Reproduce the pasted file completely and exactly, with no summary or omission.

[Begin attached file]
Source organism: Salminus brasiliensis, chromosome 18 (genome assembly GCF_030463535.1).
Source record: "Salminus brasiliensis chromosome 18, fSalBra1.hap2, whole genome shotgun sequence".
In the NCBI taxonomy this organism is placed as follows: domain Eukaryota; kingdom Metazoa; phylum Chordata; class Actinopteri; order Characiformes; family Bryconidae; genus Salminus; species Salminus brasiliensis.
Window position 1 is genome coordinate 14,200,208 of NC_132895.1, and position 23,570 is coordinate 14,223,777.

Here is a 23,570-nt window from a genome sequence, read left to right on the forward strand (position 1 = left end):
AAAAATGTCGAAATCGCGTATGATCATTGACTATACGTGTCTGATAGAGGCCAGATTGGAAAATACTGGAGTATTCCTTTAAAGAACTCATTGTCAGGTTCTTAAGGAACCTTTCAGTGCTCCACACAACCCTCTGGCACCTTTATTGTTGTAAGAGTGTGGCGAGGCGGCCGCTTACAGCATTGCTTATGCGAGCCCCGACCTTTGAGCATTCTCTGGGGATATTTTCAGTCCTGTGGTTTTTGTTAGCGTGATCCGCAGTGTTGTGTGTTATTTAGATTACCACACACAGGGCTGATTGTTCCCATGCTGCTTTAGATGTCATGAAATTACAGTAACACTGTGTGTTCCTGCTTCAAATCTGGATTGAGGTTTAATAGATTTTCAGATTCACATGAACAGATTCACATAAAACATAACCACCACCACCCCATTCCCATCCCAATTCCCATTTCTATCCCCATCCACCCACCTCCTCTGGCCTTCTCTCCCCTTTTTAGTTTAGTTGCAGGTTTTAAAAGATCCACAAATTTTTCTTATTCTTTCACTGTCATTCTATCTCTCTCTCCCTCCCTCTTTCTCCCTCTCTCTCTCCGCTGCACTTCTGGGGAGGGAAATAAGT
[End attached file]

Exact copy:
Source organism: Salminus brasiliensis, chromosome 18 (genome assembly GCF_030463535.1).
Source record: "Salminus brasiliensis chromosome 18, fSalBra1.hap2, whole genome shotgun sequence".
In the NCBI taxonomy this organism is placed as follows: domain Eukaryota; kingdom Metazoa; phylum Chordata; class Actinopteri; order Characiformes; family Bryconidae; genus Salminus; species Salminus brasiliensis.
Window position 1 is genome coordinate 14,200,208 of NC_132895.1, and position 23,570 is coordinate 14,223,777.

Here is a 23,570-nt window from a genome sequence, read left to right on the forward strand (position 1 = left end):
AAAAATGTCGAAATCGCGTATGATCATTGACTATACGTGTCTGATAGAGGCCAGATTGGAAAATACTGGAGTATTCCTTTAAAGAACTCATTGTCAGGTTCTTAAGGAACCTTTCAGTGCTCCACACAACCCTCTGGCACCTTTATTGTTGTAAGAGTGTGGCGAGGCGGCCGCTTACAGCATTGCTTATGCGAGCCCCGACCTTTGAGCATTCTCTGGGGATATTTTCAGTCCTGTGGTTTTTGTTAGCGTGATCCGCAGTGTTGTGTGTTATTTAGATTACCACACACAGGGCTGATTGTTCCCATGCTGCTTTAGATGTCATGAAATTACAGTAACACTGTGTGTTCCTGCTTCAAATCTGGATTGAGGTTTAATAGATTTTCAGATTCACATGAACAGATTCACATAAAACATAACCACCACCACCCCATTCCCATCCCAATTCCCATTTCTATCCCCATCCACCCACCTCCTCTGGCCTTCTCTCCCCTTTTTAGTTTAGTTGCAGGTTTTAAAAGATCCACAAATTTTTCTTATTCTTTCACTGTCATTCTATCTCTCTCTCCCTCCCTCTTTCTCCCTCTCTCTCTCCGCTGCACTTCTGGGGAGGGAAATAAGT